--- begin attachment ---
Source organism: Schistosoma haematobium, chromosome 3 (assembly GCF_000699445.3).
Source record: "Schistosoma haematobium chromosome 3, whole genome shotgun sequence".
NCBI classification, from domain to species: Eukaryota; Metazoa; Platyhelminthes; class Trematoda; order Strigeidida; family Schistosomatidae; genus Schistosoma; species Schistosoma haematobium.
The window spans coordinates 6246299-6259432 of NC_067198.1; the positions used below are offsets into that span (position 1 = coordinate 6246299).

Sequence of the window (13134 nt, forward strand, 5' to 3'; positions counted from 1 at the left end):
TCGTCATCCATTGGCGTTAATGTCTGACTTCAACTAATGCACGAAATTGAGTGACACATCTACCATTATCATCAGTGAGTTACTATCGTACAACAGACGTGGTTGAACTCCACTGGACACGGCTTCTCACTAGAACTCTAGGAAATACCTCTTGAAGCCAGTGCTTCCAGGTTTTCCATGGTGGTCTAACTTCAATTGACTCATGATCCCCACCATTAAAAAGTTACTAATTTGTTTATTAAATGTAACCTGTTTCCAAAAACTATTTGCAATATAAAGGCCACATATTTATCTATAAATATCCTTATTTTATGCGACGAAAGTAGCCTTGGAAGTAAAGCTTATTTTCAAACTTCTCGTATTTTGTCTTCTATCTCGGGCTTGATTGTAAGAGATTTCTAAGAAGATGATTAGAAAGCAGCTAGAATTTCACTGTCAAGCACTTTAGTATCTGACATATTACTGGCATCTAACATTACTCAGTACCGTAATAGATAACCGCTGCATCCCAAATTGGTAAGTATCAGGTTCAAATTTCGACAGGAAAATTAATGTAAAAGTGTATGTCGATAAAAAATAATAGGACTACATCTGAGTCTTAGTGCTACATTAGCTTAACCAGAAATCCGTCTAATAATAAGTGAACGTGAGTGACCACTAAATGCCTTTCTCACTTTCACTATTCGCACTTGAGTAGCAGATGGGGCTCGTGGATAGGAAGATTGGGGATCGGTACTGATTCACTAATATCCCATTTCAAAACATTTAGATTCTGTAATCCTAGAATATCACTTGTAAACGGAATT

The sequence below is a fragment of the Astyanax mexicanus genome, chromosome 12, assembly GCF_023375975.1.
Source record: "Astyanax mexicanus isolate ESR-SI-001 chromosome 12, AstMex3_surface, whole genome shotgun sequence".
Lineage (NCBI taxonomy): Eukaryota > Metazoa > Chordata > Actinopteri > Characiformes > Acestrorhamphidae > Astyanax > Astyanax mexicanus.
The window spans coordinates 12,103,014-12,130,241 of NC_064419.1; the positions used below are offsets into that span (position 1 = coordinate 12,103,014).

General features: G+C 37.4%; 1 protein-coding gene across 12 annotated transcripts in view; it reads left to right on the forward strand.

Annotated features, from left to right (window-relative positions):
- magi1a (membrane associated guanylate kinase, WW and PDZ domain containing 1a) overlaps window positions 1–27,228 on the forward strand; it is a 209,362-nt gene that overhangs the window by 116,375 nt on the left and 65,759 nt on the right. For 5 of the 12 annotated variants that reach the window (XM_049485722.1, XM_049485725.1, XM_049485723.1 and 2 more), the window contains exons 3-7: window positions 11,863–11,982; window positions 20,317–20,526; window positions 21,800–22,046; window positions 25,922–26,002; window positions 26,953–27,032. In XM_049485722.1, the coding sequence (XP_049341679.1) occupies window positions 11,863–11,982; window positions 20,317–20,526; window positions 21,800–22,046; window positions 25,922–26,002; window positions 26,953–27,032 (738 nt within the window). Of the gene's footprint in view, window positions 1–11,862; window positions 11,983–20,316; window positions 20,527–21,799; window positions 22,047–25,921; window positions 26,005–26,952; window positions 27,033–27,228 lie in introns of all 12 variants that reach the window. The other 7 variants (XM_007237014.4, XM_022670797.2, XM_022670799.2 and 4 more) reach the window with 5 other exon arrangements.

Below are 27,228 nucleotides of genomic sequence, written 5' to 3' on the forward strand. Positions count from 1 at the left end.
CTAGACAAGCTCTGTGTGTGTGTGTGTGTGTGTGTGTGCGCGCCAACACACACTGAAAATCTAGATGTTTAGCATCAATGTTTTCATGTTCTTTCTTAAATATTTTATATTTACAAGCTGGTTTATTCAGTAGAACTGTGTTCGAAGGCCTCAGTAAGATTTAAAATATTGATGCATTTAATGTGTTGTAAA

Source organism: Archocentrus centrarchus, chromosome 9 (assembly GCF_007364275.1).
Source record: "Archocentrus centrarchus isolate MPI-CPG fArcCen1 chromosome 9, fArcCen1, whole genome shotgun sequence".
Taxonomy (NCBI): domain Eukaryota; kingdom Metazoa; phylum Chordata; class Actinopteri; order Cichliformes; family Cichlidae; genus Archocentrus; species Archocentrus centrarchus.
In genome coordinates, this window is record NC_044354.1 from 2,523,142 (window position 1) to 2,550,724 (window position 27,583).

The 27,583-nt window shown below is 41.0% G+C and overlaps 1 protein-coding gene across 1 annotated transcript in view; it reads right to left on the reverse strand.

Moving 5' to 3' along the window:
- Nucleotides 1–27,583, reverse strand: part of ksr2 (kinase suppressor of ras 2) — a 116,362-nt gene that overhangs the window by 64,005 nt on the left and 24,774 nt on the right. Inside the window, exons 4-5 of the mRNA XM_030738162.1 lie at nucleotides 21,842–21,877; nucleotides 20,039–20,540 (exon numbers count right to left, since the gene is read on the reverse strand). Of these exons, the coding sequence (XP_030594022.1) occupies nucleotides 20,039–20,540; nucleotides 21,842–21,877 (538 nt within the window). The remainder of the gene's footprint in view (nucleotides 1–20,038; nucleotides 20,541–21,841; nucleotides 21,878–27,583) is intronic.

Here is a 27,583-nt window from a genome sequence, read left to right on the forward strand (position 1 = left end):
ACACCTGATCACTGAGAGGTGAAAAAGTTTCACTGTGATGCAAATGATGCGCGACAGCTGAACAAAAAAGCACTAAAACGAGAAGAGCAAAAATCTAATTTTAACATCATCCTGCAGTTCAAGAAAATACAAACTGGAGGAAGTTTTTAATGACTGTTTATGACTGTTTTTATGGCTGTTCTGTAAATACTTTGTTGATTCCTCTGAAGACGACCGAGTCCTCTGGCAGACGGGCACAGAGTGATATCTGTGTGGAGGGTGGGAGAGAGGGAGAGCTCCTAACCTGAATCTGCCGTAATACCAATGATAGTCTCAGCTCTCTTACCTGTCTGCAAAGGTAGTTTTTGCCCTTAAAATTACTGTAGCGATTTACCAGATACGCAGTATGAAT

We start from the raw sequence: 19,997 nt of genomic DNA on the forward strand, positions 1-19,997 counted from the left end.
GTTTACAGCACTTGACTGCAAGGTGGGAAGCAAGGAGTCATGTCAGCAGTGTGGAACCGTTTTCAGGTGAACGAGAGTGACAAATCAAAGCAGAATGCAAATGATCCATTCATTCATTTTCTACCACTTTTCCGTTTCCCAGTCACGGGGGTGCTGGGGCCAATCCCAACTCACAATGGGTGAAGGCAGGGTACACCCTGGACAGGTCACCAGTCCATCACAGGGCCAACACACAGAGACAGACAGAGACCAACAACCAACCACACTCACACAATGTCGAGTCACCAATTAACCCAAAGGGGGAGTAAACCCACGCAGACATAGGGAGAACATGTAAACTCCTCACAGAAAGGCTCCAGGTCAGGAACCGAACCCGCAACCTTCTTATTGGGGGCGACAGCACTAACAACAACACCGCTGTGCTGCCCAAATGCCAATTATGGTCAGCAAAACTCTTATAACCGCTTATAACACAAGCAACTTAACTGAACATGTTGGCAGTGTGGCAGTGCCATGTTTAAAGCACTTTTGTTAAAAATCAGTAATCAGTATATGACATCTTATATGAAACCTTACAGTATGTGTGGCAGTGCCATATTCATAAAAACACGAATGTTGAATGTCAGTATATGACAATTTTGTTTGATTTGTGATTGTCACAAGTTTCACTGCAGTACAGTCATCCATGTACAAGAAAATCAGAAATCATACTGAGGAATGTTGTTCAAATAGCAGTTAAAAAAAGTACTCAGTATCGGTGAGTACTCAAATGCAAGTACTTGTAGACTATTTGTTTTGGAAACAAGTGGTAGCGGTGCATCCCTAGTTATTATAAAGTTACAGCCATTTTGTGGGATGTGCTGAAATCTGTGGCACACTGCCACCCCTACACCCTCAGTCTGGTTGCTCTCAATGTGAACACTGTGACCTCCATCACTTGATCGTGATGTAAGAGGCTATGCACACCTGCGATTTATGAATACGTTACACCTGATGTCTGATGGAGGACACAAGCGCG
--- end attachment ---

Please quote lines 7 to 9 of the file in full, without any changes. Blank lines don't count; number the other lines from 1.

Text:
The sequence below is a fragment of the Astyanax mexicanus genome, chromosome 12, assembly GCF_023375975.1.
Source record: "Astyanax mexicanus isolate ESR-SI-001 chromosome 12, AstMex3_surface, whole genome shotgun sequence".
Lineage (NCBI taxonomy): Eukaryota > Metazoa > Chordata > Actinopteri > Characiformes > Acestrorhamphidae > Astyanax > Astyanax mexicanus.